Everyday Life in Truro: From the Indians to the Victorians
Have you ever wondered how life on the Outer Cape used to be, before traffic and summer people? In this companion volume to "Truro," Whalen maps the lives and times of Truro's first families as they worked to carve an enduring settlement amid the sandy soil and fickle fishing grounds of pre-tourism Cape Cod.
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The Pamet Indians An Idyllic Life Abruptly Ended
The English Settlers Carve a Living from Soil and Sea
The SettlerFarmer Becomes FishermanWhaler
The Yankees and the Portuguese of Victorian Truro
The Indians Observed
A Settlers Will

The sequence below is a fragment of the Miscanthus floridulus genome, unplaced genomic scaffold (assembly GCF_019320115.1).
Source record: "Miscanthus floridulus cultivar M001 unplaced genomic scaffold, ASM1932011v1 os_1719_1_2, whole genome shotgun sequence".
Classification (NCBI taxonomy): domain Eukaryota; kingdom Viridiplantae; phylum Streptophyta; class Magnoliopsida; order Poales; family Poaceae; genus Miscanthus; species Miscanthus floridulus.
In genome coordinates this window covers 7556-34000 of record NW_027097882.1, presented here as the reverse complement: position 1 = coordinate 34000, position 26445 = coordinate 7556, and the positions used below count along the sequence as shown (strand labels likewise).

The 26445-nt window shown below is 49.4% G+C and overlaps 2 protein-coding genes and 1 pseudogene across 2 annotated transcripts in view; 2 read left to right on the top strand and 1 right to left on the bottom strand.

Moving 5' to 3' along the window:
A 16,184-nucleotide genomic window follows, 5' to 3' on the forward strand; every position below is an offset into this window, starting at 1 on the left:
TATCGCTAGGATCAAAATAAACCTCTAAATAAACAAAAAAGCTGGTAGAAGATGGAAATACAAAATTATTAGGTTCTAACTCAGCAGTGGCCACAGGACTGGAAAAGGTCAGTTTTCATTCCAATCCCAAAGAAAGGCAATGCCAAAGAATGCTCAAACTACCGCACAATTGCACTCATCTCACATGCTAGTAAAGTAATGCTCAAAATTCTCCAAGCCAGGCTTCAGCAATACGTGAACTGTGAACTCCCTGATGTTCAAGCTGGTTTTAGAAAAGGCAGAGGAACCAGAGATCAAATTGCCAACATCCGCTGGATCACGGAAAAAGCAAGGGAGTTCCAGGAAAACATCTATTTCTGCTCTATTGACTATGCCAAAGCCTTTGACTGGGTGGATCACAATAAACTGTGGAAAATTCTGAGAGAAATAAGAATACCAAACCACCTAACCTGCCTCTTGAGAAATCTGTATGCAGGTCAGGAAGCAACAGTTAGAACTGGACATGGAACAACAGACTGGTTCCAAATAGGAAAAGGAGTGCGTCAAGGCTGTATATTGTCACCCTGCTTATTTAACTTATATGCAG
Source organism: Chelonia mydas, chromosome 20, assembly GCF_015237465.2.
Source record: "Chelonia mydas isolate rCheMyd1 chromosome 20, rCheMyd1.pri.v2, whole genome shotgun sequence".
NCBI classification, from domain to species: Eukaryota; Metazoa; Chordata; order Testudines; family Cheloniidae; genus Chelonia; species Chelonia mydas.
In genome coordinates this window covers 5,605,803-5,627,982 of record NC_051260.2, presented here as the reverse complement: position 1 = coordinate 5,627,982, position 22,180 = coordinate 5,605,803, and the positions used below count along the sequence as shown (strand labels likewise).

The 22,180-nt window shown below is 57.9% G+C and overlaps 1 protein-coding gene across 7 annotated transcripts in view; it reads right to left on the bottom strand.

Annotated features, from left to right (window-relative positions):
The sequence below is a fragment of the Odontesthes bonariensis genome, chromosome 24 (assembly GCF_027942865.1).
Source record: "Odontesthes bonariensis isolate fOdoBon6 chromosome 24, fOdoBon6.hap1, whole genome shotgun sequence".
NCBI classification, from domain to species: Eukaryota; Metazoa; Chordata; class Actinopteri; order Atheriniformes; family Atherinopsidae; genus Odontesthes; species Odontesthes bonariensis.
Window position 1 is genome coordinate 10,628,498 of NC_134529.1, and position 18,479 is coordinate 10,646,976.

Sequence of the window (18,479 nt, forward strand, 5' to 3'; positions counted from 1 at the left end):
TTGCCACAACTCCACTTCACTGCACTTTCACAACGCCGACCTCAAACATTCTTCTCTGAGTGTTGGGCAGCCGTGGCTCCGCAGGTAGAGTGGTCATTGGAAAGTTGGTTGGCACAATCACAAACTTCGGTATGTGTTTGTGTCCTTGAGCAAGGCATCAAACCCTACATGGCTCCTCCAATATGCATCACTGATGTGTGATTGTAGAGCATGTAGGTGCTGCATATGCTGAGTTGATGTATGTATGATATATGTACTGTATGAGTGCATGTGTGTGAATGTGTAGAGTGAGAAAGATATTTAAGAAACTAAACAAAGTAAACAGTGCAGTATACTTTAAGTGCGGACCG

Alice Morse Earle Aunt Hepsey beach beans berries Boston boys built canoes Cape Cod Bay century clam clothes cold cooking cookstove Corn Hill cranberry deer dike diseases eels England English everyday farm feathers feet ﬁelds ﬁfteen ﬁfty ﬁlled ﬁnd ﬁne ﬁre ﬁreplace hearth ﬁrst ﬁsh ﬁsh weirs ﬁshermen ﬁshing ﬁve ﬂats ﬂoor Freeman fresh gardens grease harvest Highland household husband kitchen land Larkin living lobster Lydia Maria Child mats meadow meal meat North Truro ocean Outer Cape Pamet Harbor Pamet Indians Pamet Proprietors Pamet River Pilgrims pilot whales plant Plimoth Plantation Plymouth Colony pond pork Portuguese pounds Pring Provincetown Provincetown Harbor salt sand says Selected Readings settlers shellﬁsh shillings ships smoke Snow soil sometimes summer Thomas Paine tobacco Tom Kane Town of Truro town’s Truro Center vegetables Wellﬂeet Western Islanders wife wigwam winter women Wood Yankees young